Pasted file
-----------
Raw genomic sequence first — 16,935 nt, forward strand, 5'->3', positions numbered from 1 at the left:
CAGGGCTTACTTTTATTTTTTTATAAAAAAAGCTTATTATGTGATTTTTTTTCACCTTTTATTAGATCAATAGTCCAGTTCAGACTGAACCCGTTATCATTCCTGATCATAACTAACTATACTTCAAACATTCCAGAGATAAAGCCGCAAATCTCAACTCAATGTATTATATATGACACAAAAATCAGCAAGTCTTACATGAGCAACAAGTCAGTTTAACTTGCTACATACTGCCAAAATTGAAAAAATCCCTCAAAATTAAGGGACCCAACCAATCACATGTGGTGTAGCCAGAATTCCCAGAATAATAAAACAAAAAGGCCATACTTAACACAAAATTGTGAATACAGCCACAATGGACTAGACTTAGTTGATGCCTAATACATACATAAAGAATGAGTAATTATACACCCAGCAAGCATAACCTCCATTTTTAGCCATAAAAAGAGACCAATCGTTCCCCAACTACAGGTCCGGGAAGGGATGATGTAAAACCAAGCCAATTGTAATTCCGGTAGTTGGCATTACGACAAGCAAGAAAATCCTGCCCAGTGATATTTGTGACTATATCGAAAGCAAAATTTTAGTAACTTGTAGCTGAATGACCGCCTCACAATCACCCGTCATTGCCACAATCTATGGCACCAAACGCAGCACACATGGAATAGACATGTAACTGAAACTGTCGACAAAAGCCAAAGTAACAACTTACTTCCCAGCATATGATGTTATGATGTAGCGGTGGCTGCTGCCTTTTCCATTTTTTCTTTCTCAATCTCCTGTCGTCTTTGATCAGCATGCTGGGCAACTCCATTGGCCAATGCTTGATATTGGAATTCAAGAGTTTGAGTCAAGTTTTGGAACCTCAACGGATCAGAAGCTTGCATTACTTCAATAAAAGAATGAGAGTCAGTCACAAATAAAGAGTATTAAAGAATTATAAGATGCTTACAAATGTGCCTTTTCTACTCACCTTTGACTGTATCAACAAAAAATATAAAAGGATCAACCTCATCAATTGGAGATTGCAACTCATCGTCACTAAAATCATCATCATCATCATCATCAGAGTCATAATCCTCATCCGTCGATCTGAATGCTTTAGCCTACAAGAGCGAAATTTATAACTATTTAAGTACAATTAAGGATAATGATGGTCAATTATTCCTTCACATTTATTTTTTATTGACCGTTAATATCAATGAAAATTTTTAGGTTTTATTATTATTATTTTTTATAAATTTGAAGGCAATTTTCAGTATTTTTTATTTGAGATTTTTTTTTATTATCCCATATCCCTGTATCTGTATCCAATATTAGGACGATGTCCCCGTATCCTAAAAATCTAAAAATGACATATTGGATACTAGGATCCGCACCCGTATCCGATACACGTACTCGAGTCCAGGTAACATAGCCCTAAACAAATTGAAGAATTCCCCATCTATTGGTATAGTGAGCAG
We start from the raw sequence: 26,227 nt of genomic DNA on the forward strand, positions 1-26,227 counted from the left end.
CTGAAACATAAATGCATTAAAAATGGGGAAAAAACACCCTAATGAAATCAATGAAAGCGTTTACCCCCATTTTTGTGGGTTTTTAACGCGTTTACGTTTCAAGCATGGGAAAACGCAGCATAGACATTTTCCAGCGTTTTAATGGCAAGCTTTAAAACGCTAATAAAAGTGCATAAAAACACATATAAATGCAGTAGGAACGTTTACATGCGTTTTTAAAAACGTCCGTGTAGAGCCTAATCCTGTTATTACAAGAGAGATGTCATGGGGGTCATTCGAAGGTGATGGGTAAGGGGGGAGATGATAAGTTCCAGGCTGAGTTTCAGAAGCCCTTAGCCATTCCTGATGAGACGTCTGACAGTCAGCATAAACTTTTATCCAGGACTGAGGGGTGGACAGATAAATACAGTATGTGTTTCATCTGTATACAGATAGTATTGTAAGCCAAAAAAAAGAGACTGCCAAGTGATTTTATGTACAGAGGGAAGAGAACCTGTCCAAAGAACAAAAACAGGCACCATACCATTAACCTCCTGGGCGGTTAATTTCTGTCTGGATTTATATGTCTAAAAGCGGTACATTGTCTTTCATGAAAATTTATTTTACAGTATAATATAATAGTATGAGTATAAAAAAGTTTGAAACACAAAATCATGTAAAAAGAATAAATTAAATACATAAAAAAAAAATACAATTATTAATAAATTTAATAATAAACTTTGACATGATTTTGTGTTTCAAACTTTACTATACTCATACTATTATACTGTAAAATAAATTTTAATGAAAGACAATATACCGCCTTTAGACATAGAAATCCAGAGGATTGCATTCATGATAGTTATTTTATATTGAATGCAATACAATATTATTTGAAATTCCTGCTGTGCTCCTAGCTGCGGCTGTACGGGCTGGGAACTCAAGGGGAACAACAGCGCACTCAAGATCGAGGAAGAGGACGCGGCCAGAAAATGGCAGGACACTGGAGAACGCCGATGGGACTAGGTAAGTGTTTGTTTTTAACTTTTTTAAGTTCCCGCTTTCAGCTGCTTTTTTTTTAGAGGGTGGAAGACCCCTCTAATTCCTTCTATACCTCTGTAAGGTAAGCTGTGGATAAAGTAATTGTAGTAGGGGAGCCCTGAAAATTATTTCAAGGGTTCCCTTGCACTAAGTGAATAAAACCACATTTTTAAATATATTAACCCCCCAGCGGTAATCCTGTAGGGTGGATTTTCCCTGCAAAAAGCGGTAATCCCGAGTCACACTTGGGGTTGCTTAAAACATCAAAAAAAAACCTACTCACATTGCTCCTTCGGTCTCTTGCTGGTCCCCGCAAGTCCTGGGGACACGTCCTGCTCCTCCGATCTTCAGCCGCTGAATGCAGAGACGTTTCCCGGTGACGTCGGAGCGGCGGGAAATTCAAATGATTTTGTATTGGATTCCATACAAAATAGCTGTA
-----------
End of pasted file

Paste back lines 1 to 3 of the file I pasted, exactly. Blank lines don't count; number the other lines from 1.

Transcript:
Raw genomic sequence first — 16,935 nt, forward strand, 5'->3', positions numbered from 1 at the left:
CAGGGCTTACTTTTATTTTTTTATAAAAAAAGCTTATTATGTGATTTTTTTTCACCTTTTATTAGATCAATAGTCCAGTTCAGACTGAACCCGTTATCATTCCTGATCATAACTAACTATACTTCAAACATTCCAGAGATAAAGCCGCAAATCTCAACTCAATGTATTATATATGACACAAAAATCAGCAAGTCTTACATGAGCAACAAGTCAGTTTAACTTGCTACATACTGCCAAAATTGAAAAAATCCCTCAAAATTAAGGGACCCAACCAATCACATGTGGTGTAGCCAGAATTCCCAGAATAATAAAACAAAAAGGCCATACTTAACACAAAATTGTGAATACAGCCACAATGGACTAGACTTAGTTGATGCCTAATACATACATAAAGAATGAGTAATTATACACCCAGCAAGCATAACCTCCATTTTTAGCCATAAAAAGAGACCAATCGTTCCCCAACTACAGGTCCGGGAAGGGATGATGTAAAACCAAGCCAATTGTAATTCCGGTAGTTGGCATTACGACAAGCAAGAAAATCCTGCCCAGTGATATTTGTGACTATATCGAAAGCAAAATTTTAGTAACTTGTAGCTGAATGACCGCCTCACAATCACCCGTCATTGCCACAATCTATGGCACCAAACGCAGCACACATGGAATAGACATGTAACTGAAACTGTCGACAAAAGCCAAAGTAACAACTTACTTCCCAGCATATGATGTTATGATGTAGCGGTGGCTGCTGCCTTTTCCATTTTTTCTTTCTCAATCTCCTGTCGTCTTTGATCAGCATGCTGGGCAACTCCATTGGCCAATGCTTGATATTGGAATTCAAGAGTTTGAGTCAAGTTTTGGAACCTCAACGGATCAGAAGCTTGCATTACTTCAATAAAAGAATGAGAGTCAGTCACAAATAAAGAGTATTAAAGAATTATAAGATGCTTACAAATGTGCCTTTTCTACTCACCTTTGACTGTATCAACAAAAAATATAAAAGGATCAACCTCATCAATTGGAGATTGCAACTCATCGTCACTAAAATCATCATCATCATCATCATCAGAGTCATAATCCTCATCCGTCGATCTGAATGCTTTAGCCTACAAGAGCGAAATTTATAACTATTTAAGTACAATTAAGGATAATGATGGTCAATTATTCCTTCACATTTATTTTTTATTGACCGTTAATATCAATGAAAATTTTTAGGTTTTATTATTATTATTTTTTATAAATTTGAAGGCAATTTTCAGTATTTTTTATTTGAGATTTTTTTTTATTATCCCATATCCCTGTATCTGTATCCAATATTAGGACGATGTCCCCGTATCCTAAAAATCTAAAAATGACATATTGGATACTAGGATCCGCACCCGTATCCGATACACGTACTCGAGTCCAGGTAACATAGCCCTAAACAAATTGAAGAATTCCCCATCTATTGGTATAGTGAGCAG
We start from the raw sequence: 26,227 nt of genomic DNA on the forward strand, positions 1-26,227 counted from the left end.